Business disputes arise frequently and often times when least expected. Those disputes can involve initial business formation issues, business contracts, a current or future business venture, or dissolving or winding up of a business. The most traditionally recognized form of dispute resolution is litigation with a judge and/or the jury presiding over a business issue. However, there are many other methods available through which your business disputes can be resolved that can often save you time and money.
Alternative Dispute Resolution
One alternative dispute resolution method is negotiation. Negotiation is the most basic means of settling differences. While some parties may decide to negotiate between themselves in order to resolve disputes, often parties hire attorneys to help negotiate a fair deal. A negotiated agreement can become a contract and is legally enforceable.
Another method of resolving your business dispute is mediation.1 Mediation is a voluntary process in which an impartial person – the mediator – promotes communication and assists parties to reach a mutually acceptable agreement. The mediator manages the overall process and helps facilitate negotiation between the parties. It is important to understand that a mediator does not make a decision nor force an agreement. The parties directly participate and reach their own settlement or agreement. The beneficial characteristics of mediation are that the process is voluntary, informal, and flexible. It is private and confidential and it is less expensive than a traditional trial.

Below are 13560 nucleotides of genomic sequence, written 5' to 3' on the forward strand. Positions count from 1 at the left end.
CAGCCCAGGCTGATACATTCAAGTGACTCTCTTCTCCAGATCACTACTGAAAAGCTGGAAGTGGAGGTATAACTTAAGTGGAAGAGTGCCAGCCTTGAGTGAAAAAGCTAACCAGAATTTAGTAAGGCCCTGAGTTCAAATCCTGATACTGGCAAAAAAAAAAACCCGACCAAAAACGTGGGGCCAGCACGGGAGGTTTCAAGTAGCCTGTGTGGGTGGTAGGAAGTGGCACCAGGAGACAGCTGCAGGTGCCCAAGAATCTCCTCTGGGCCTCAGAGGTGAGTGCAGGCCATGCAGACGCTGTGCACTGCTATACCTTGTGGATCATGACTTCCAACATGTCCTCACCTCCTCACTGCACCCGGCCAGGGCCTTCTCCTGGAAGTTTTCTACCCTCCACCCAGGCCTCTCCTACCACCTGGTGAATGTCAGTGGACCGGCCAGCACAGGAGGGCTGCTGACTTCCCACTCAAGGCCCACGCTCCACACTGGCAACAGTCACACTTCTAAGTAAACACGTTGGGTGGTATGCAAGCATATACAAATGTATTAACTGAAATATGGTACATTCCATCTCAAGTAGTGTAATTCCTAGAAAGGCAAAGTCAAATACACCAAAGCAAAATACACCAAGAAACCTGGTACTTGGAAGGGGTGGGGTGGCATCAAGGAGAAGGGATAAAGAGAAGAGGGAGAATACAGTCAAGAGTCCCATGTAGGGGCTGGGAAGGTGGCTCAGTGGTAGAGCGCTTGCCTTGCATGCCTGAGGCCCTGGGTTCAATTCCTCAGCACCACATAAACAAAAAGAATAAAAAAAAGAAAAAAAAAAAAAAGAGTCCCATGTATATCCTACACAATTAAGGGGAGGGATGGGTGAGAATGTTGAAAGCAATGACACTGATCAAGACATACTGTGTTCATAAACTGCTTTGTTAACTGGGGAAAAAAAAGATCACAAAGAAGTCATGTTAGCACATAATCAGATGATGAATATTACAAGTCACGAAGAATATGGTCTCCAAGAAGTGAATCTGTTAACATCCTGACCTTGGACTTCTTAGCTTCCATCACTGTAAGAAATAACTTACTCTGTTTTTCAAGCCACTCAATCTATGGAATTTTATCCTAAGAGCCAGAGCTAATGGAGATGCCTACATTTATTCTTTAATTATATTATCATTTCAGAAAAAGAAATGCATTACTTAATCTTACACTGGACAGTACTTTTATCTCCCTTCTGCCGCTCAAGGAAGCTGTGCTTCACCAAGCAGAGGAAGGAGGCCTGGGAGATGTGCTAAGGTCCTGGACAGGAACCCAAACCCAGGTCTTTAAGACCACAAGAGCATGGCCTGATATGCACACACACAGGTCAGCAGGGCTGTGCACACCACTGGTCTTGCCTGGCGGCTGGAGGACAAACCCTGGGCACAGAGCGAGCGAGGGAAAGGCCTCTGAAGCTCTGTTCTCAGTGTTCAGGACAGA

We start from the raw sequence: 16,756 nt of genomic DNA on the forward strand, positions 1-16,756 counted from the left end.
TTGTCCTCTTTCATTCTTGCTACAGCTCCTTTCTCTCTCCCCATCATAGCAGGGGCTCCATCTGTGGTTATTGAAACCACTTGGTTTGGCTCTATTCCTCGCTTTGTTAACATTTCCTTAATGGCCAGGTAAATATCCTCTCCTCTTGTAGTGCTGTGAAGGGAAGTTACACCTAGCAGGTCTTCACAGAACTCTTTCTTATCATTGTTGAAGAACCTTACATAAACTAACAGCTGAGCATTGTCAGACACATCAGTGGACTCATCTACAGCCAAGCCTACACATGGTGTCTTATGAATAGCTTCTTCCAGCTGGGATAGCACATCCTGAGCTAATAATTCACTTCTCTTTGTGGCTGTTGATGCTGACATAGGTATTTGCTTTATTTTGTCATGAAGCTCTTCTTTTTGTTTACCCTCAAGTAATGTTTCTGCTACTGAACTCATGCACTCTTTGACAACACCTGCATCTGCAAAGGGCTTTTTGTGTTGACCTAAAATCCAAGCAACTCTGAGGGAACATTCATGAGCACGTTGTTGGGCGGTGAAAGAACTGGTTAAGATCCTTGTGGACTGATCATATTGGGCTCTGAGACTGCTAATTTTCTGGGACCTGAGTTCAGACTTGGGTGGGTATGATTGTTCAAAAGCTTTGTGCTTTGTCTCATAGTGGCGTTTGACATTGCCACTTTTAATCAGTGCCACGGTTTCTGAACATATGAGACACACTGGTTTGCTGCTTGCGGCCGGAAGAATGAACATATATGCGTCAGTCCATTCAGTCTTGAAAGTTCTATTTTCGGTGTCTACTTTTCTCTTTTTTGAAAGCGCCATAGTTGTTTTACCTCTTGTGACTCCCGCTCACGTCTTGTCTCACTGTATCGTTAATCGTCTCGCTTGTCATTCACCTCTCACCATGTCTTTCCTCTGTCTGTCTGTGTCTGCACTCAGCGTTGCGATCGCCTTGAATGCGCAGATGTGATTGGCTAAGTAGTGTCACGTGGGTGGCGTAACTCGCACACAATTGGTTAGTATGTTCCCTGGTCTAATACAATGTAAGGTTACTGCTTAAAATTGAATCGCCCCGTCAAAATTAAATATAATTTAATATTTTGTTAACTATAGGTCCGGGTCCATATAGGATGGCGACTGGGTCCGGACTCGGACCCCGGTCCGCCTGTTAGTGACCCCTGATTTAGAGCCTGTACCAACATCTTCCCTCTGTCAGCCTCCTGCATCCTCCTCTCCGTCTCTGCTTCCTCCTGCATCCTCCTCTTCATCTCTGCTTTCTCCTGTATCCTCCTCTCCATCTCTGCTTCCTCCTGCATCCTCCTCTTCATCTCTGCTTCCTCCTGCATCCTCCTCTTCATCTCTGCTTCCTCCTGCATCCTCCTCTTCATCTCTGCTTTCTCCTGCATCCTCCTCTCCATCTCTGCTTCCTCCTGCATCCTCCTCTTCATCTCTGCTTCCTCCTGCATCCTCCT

Arbitration2 is another means of resolving business disputes. The process of arbitration involves submitting the disputed issue to an impartial third person, the arbitrator, for a decision. Arbitration is conducted out of court and the process typically involves the arbitrator hearing from both parties and making a decision. Similarly to a traditional trial, only one side prevails and unlike a traditional trial, appeal rights are limited. The beneficial characteristics of arbitration are that the process can be used voluntarily, it can be private unless a court appeal is accepted, and it may be less formal and structured than a regular trial.
Contact a Houston Business Litigation Attorney Today
The most appropriate resolution method for your case should be determined in light of the issue(s) presented in your dispute and the type of your business. To evaluate which resolution suits your needs, please contact your experienced Houston business attorney at the Weisblatt Law Firm LLC at 713-666-1981.
Attorney Andrew Weisblatt
Mr. Weisblatt has practiced continuously since becoming licensed in 1992 and has represented businesses ranging in size from one person start-up ventures to multi-national corporations employing hundreds of people in multiple countries. From 2005 through 2009 Mr. Weisblatt was in-house counsel and chief operating officer of a multi-national corporation in the steel products industry. That in-house position provided valuable insight into how businesses work and what they actually need from their lawyers – both in-house and outside counsel. Attorney Bio